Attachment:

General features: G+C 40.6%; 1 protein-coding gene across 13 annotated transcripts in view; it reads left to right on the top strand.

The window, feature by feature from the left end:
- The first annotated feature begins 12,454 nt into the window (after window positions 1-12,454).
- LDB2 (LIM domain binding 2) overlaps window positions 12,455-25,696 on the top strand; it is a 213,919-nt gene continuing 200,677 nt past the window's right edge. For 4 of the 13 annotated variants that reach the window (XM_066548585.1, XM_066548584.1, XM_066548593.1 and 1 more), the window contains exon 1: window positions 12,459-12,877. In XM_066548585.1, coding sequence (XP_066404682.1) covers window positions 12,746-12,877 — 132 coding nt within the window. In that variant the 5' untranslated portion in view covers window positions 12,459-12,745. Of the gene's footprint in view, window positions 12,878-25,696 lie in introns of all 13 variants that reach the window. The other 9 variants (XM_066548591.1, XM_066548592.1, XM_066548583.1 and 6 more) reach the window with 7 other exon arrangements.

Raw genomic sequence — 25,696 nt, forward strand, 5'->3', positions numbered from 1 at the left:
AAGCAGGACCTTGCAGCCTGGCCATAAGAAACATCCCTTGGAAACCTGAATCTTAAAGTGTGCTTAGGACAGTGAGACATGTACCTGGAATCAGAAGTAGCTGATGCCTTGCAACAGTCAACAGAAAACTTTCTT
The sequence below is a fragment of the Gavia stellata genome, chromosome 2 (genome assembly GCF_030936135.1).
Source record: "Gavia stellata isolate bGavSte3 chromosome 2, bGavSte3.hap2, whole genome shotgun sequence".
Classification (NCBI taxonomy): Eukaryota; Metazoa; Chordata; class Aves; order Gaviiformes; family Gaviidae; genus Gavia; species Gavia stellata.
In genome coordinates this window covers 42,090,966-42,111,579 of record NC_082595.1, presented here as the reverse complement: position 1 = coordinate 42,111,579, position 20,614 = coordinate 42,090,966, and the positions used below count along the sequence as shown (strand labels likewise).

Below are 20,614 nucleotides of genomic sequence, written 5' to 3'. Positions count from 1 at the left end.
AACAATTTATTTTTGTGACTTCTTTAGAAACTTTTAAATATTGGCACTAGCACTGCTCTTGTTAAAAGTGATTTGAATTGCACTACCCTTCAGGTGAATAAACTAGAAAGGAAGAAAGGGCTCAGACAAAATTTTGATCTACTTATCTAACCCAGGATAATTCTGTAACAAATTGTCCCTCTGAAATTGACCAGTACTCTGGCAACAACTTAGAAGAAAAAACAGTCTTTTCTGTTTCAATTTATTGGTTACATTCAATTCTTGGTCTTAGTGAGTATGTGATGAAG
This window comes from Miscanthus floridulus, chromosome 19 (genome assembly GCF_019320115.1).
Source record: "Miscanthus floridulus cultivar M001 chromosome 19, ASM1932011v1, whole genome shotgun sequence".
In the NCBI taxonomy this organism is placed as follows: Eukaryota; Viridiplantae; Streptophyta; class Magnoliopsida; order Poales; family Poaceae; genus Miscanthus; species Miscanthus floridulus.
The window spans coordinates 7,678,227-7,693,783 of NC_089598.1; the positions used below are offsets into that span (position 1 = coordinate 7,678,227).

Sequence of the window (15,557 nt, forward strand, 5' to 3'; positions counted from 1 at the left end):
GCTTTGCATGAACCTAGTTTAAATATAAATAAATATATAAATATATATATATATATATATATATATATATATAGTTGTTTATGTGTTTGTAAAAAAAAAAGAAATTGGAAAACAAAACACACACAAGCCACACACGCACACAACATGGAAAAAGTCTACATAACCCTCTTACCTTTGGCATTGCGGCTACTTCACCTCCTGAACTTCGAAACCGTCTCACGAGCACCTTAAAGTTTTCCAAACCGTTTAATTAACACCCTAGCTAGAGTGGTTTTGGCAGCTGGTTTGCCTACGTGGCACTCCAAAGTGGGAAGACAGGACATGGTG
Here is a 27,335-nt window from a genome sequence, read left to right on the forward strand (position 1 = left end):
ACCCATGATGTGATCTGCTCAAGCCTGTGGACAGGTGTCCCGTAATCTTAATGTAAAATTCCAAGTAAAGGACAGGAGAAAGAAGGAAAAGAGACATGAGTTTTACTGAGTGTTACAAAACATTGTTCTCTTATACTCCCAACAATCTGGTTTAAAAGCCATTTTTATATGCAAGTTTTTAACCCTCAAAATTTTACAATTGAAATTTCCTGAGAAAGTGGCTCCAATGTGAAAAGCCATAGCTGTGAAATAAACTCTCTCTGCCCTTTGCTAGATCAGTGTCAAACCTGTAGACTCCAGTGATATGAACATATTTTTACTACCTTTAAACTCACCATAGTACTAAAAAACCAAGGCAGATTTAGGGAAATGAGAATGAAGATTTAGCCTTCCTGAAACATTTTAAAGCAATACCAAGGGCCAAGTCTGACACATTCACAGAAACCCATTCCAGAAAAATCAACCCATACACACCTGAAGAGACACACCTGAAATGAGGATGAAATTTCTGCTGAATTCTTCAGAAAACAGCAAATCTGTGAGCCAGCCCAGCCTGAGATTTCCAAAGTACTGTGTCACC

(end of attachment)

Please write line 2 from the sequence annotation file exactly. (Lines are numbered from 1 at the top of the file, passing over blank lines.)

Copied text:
The window, feature by feature from the left end: